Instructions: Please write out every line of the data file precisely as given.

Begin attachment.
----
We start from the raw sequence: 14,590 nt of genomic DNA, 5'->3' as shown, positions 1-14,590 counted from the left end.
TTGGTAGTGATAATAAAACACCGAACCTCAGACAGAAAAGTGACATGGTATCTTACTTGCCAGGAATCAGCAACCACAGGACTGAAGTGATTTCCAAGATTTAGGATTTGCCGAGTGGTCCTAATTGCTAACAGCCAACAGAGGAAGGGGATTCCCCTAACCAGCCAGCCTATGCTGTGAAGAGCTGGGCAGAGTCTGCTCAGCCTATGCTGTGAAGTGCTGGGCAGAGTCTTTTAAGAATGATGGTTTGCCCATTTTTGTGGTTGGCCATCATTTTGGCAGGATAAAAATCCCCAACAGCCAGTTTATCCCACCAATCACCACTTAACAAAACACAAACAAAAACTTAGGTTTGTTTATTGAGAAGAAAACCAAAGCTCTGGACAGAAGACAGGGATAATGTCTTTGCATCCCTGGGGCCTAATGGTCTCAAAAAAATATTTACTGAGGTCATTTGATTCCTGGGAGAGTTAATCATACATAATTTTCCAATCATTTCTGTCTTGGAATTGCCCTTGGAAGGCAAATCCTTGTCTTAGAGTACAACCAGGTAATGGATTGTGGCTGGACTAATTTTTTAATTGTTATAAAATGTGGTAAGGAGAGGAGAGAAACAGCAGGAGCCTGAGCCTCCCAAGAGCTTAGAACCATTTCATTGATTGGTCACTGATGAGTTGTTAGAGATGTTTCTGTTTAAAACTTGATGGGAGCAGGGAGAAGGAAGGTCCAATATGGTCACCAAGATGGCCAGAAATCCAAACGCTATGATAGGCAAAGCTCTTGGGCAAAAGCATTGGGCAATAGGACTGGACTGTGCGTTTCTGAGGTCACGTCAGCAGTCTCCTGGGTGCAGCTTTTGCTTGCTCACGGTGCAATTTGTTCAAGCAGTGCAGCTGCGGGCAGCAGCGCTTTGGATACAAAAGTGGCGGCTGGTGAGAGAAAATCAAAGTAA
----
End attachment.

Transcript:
We start from the raw sequence: 14,590 nt of genomic DNA, 5'->3' as shown, positions 1-14,590 counted from the left end.
TTGGTAGTGATAATAAAACACCGAACCTCAGACAGAAAAGTGACATGGTATCTTACTTGCCAGGAATCAGCAACCACAGGACTGAAGTGATTTCCAAGATTTAGGATTTGCCGAGTGGTCCTAATTGCTAACAGCCAACAGAGGAAGGGGATTCCCCTAACCAGCCAGCCTATGCTGTGAAGAGCTGGGCAGAGTCTGCTCAGCCTATGCTGTGAAGTGCTGGGCAGAGTCTTTTAAGAATGATGGTTTGCCCATTTTTGTGGTTGGCCATCATTTTGGCAGGATAAAAATCCCCAACAGCCAGTTTATCCCACCAATCACCACTTAACAAAACACAAACAAAAACTTAGGTTTGTTTATTGAGAAGAAAACCAAAGCTCTGGACAGAAGACAGGGATAATGTCTTTGCATCCCTGGGGCCTAATGGTCTCAAAAAAATATTTACTGAGGTCATTTGATTCCTGGGAGAGTTAATCATACATAATTTTCCAATCATTTCTGTCTTGGAATTGCCCTTGGAAGGCAAATCCTTGTCTTAGAGTACAACCAGGTAATGGATTGTGGCTGGACTAATTTTTTAATTGTTATAAAATGTGGTAAGGAGAGGAGAGAAACAGCAGGAGCCTGAGCCTCCCAAGAGCTTAGAACCATTTCATTGATTGGTCACTGATGAGTTGTTAGAGATGTTTCTGTTTAAAACTTGATGGGAGCAGGGAGAAGGAAGGTCCAATATGGTCACCAAGATGGCCAGAAATCCAAACGCTATGATAGGCAAAGCTCTTGGGCAAAAGCATTGGGCAATAGGACTGGACTGTGCGTTTCTGAGGTCACGTCAGCAGTCTCCTGGGTGCAGCTTTTGCTTGCTCACGGTGCAATTTGTTCAAGCAGTGCAGCTGCGGGCAGCAGCGCTTTGGATACAAAAGTGGCGGCTGGTGAGAGAAAATCAAAGTAA